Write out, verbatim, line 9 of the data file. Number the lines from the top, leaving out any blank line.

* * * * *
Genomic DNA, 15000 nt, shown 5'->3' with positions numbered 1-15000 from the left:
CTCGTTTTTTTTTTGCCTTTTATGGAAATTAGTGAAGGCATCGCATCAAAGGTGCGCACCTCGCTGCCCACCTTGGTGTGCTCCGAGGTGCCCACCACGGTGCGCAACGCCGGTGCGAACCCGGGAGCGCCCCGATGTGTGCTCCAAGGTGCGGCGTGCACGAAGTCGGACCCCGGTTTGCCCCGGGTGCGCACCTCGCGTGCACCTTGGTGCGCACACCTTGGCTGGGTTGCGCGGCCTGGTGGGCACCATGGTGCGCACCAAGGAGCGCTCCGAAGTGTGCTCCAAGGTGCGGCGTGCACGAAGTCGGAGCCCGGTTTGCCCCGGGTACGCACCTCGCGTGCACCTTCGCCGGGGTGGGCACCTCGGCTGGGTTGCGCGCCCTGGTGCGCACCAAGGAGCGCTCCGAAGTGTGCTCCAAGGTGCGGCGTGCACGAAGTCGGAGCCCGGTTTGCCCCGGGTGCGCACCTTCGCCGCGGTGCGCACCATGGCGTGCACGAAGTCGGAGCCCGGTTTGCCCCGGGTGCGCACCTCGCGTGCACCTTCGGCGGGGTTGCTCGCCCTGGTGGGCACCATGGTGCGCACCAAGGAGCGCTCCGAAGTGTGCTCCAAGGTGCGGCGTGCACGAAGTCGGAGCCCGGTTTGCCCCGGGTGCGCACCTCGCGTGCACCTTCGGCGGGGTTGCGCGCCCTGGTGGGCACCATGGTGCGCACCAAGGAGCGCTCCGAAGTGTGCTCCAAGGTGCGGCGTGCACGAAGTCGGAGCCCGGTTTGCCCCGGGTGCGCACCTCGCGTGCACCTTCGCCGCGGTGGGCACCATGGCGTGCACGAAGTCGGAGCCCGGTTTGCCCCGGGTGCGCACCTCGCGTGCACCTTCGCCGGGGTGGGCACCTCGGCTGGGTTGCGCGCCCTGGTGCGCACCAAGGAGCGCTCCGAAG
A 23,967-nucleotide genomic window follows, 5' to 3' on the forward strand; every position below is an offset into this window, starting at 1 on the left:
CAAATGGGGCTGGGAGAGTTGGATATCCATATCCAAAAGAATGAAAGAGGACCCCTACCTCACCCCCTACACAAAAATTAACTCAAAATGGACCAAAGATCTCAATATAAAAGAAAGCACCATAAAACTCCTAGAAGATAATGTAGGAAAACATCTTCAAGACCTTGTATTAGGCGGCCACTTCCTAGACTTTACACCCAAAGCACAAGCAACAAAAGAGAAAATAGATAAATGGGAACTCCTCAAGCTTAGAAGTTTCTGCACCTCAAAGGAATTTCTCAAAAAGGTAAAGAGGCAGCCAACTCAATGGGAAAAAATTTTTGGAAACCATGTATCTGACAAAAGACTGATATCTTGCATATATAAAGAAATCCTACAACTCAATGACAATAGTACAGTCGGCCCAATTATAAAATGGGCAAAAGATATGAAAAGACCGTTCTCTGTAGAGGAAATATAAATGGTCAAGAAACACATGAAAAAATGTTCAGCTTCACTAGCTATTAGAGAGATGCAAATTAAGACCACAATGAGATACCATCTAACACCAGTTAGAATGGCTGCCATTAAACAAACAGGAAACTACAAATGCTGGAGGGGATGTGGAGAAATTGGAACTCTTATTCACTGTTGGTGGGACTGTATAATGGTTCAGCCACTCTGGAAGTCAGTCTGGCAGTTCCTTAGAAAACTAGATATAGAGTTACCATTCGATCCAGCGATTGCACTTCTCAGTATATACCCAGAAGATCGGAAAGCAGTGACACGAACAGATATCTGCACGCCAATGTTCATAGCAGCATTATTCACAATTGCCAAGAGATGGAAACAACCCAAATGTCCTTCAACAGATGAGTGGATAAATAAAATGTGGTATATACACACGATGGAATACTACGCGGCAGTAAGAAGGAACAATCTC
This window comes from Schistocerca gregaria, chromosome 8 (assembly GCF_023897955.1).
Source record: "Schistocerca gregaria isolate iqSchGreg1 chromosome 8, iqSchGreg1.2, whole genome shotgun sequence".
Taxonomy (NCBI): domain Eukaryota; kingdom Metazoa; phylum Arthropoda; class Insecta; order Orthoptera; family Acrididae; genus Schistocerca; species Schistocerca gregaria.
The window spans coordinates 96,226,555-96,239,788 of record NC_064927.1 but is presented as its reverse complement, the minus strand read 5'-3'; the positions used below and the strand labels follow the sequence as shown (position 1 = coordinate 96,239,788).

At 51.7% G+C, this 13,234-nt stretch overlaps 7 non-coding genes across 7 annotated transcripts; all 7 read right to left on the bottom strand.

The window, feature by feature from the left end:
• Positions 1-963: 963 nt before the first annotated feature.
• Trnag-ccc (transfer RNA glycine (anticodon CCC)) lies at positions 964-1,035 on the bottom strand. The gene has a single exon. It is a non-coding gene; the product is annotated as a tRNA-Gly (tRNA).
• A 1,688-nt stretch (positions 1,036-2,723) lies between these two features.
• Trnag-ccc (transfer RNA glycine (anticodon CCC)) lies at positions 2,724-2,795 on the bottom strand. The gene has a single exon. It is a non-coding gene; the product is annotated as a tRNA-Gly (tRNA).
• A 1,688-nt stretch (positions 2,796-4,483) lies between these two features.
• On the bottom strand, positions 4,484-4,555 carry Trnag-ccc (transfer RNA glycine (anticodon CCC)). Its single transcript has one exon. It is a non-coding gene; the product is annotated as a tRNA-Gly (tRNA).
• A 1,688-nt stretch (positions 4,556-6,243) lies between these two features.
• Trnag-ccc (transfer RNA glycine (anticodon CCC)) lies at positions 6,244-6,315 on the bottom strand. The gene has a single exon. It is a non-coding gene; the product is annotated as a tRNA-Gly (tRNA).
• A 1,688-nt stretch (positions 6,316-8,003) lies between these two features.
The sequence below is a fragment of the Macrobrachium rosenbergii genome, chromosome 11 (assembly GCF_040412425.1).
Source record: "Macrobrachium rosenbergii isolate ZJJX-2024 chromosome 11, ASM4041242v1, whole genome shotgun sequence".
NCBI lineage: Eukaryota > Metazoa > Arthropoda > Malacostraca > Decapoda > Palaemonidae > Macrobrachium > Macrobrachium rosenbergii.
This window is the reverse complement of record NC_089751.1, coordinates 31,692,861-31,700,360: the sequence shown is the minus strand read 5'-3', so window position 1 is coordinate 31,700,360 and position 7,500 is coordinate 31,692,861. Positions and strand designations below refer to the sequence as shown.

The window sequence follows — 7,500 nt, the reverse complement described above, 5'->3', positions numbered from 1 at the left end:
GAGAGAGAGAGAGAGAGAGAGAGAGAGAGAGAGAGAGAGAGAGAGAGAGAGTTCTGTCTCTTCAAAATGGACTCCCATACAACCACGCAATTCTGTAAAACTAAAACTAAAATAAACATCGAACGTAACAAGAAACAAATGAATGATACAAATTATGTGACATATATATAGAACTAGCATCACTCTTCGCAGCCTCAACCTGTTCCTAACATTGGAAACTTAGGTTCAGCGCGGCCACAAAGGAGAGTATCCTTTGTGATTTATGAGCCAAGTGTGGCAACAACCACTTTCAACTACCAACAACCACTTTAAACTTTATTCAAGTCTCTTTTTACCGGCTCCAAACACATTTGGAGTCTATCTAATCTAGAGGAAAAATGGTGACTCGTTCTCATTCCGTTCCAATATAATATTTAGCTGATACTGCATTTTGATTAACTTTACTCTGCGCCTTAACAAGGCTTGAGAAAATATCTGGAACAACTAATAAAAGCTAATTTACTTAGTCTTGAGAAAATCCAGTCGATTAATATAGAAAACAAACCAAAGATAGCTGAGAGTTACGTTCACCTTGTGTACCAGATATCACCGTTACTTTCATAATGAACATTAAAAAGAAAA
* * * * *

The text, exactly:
At 51.7% G+C, this 13,234-nt stretch overlaps 7 non-coding genes across 7 annotated transcripts; all 7 read right to left on the bottom strand.